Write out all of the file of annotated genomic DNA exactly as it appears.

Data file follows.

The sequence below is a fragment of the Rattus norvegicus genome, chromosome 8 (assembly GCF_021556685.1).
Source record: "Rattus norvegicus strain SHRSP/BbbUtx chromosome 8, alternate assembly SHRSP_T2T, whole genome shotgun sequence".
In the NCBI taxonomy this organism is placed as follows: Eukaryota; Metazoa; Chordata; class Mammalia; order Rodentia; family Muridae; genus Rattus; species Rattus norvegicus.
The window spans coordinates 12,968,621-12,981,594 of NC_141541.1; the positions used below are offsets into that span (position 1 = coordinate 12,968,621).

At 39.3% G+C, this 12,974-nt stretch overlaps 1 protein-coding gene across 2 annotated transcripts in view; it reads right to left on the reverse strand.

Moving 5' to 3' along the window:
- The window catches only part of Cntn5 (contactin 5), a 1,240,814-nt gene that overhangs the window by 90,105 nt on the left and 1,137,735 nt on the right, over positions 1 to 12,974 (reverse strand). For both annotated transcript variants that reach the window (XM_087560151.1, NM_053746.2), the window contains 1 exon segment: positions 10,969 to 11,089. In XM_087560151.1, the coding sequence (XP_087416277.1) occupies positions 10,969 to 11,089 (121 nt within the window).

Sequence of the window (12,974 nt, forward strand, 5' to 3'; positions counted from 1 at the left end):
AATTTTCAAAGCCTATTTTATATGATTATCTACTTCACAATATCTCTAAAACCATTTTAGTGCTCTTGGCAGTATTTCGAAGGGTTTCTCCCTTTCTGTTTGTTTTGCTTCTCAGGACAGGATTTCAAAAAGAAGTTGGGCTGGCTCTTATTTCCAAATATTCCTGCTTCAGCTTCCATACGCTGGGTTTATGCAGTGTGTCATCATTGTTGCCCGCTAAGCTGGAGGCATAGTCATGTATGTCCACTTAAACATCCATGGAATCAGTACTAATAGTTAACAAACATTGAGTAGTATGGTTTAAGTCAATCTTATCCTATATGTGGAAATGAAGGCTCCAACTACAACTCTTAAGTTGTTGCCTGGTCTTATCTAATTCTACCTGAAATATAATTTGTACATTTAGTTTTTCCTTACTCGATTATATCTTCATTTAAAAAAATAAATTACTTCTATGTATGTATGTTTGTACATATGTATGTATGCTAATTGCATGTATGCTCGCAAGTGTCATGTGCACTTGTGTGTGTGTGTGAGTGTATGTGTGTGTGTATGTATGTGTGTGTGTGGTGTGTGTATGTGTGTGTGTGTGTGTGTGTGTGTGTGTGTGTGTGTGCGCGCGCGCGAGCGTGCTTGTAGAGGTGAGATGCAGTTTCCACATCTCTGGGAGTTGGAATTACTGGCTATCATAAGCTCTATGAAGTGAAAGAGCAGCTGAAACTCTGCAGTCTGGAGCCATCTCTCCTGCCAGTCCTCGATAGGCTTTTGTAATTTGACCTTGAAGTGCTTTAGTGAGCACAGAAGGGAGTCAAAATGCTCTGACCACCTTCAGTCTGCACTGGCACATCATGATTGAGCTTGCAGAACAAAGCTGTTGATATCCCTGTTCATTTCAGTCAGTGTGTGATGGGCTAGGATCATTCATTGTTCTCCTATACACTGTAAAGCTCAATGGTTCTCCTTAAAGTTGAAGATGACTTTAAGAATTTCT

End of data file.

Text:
The sequence below is a fragment of the Rattus norvegicus genome, chromosome 8 (assembly GCF_021556685.1).
Source record: "Rattus norvegicus strain SHRSP/BbbUtx chromosome 8, alternate assembly SHRSP_T2T, whole genome shotgun sequence".
In the NCBI taxonomy this organism is placed as follows: Eukaryota; Metazoa; Chordata; class Mammalia; order Rodentia; family Muridae; genus Rattus; species Rattus norvegicus.
The window spans coordinates 12,968,621-12,981,594 of NC_141541.1; the positions used below are offsets into that span (position 1 = coordinate 12,968,621).

At 39.3% G+C, this 12,974-nt stretch overlaps 1 protein-coding gene across 2 annotated transcripts in view; it reads right to left on the reverse strand.

Moving 5' to 3' along the window:
- The window catches only part of Cntn5 (contactin 5), a 1,240,814-nt gene that overhangs the window by 90,105 nt on the left and 1,137,735 nt on the right, over positions 1 to 12,974 (reverse strand). For both annotated transcript variants that reach the window (XM_087560151.1, NM_053746.2), the window contains 1 exon segment: positions 10,969 to 11,089. In XM_087560151.1, the coding sequence (XP_087416277.1) occupies positions 10,969 to 11,089 (121 nt within the window).

Sequence of the window (12,974 nt, forward strand, 5' to 3'; positions counted from 1 at the left end):
AATTTTCAAAGCCTATTTTATATGATTATCTACTTCACAATATCTCTAAAACCATTTTAGTGCTCTTGGCAGTATTTCGAAGGGTTTCTCCCTTTCTGTTTGTTTTGCTTCTCAGGACAGGATTTCAAAAAGAAGTTGGGCTGGCTCTTATTTCCAAATATTCCTGCTTCAGCTTCCATACGCTGGGTTTATGCAGTGTGTCATCATTGTTGCCCGCTAAGCTGGAGGCATAGTCATGTATGTCCACTTAAACATCCATGGAATCAGTACTAATAGTTAACAAACATTGAGTAGTATGGTTTAAGTCAATCTTATCCTATATGTGGAAATGAAGGCTCCAACTACAACTCTTAAGTTGTTGCCTGGTCTTATCTAATTCTACCTGAAATATAATTTGTACATTTAGTTTTTCCTTACTCGATTATATCTTCATTTAAAAAAATAAATTACTTCTATGTATGTATGTTTGTACATATGTATGTATGCTAATTGCATGTATGCTCGCAAGTGTCATGTGCACTTGTGTGTGTGTGTGAGTGTATGTGTGTGTGTATGTATGTGTGTGTGTGGTGTGTGTATGTGTGTGTGTGTGTGTGTGTGTGTGTGTGTGTGTGTGCGCGCGCGCGAGCGTGCTTGTAGAGGTGAGATGCAGTTTCCACATCTCTGGGAGTTGGAATTACTGGCTATCATAAGCTCTATGAAGTGAAAGAGCAGCTGAAACTCTGCAGTCTGGAGCCATCTCTCCTGCCAGTCCTCGATAGGCTTTTGTAATTTGACCTTGAAGTGCTTTAGTGAGCACAGAAGGGAGTCAAAATGCTCTGACCACCTTCAGTCTGCACTGGCACATCATGATTGAGCTTGCAGAACAAAGCTGTTGATATCCCTGTTCATTTCAGTCAGTGTGTGATGGGCTAGGATCATTCATTGTTCTCCTATACACTGTAAAGCTCAATGGTTCTCCTTAAAGTTGAAGATGACTTTAAGAATTTCT